LONDON (Reuters) - Nickel has been the strongest performer among the base metals traded on the London Metal Exchange (LME) this year.
Trading currently at $12,450 per tonne, LME three-month nickel is up by more than 14% since the start of January. Zinc, which has put in the next best year-to-date performance, is up by only 5%.
Nickel is defying both the general macroeconomic concerns weighing on other industrial metals and signs its own internal dynamics are weakening.
Nickel bulls are undeterred, keeping faith with the metal’s future prospects as a key raw material in the coming electric vehicle (EV) revolution.
It is, according to researchers at Goldman Sachs, trading like a “hope stock” in equities sectors such as biotechnology or software, with investors comfortable paying a premium for future promise rather than realised and predictable returns. (“Nickel - the ‘hope stock’ of metals”, June 3, 2019).
The global refined nickel market registered a supply deficit of 27,000 tonnes in the first four months of 2019, according to the latest snapshot from the International Nickel Study Group (INSG).
The deficit in the same four months of 2018 was 59,000 tonnes and analysts’ broad consensus is that the supply gap will close over the second half of this year.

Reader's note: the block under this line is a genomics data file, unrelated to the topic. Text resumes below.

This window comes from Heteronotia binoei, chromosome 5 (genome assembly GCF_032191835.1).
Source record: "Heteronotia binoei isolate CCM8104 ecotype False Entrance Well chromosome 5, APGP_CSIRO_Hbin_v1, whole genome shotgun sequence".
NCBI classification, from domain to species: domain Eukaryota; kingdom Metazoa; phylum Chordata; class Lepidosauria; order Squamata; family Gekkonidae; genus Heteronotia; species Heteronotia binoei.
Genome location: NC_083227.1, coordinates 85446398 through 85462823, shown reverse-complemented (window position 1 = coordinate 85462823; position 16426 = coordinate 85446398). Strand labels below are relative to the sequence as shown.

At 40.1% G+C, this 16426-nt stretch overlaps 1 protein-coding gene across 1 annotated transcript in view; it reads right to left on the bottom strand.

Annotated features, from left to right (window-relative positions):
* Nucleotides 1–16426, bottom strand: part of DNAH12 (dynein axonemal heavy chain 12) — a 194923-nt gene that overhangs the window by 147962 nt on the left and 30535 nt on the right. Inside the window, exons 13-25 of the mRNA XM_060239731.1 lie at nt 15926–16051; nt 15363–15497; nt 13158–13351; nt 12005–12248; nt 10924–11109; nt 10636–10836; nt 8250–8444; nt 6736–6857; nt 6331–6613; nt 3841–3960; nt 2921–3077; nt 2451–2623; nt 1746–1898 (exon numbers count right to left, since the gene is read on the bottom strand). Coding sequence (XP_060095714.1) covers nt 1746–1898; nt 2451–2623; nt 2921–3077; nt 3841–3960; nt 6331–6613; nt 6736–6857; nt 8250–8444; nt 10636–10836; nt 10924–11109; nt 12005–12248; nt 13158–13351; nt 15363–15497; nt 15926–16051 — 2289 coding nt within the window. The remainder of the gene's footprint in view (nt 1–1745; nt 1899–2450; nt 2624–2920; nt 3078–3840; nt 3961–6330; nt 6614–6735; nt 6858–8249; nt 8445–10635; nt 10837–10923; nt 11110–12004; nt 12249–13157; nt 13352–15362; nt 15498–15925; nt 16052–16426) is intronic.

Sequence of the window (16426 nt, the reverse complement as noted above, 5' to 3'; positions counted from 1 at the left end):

Stainless steel remains the current driver of nickel usage and China remains the key driver of stainless production with output in the rest of the world largely flat-lining this year.
However, with stainless inventories building and margins contracting, China is itself heading for a stainless steel slowdown in the months ahead.
Meanwhile, production of nickel pig iron (NPI), the preferred nickel input for stainless steel, has been booming.
Indonesia’s mines form the collective core of the world’s NPI production stream. The country’s output of mined nickel surged 71% to 606,000 tonnes last year and jumped another 30% to 235,000 tonnes in the first four months of 2019, according to the INSG.
Look no further to understand the 7.7% increase in global mined output in the January-April 2019 period.
Strong production and weakness in the biggest usage sector should spell trouble for any metal, particularly in the context of the continuing trade stand-off between China and the United States.
But there is something else in the nickel price and it’s been there off and on since late 2017, when the market first woke up to the potential demand boom offered by the EV revolution.
Nickel is a key input to lithium-ion batteries and one that will grow over time as battery makers use more of it in their cathode chemistry.
High-nickel cathodes such as the NCM 811 series, denoting eight parts nickel to one part cobalt and one part manganese, currently account for only 1% of the passenger EV market in terms of GWh deployed, according to Adamas Intelligence.
However, it is the chemistry showing the fastest rate of growth, up 251% year-on-year in April in the context of 69% overall growth for battery capacity in newly sold passenger vehicles. (“High nickel cathodes making headway in passenger EV market”, June 21)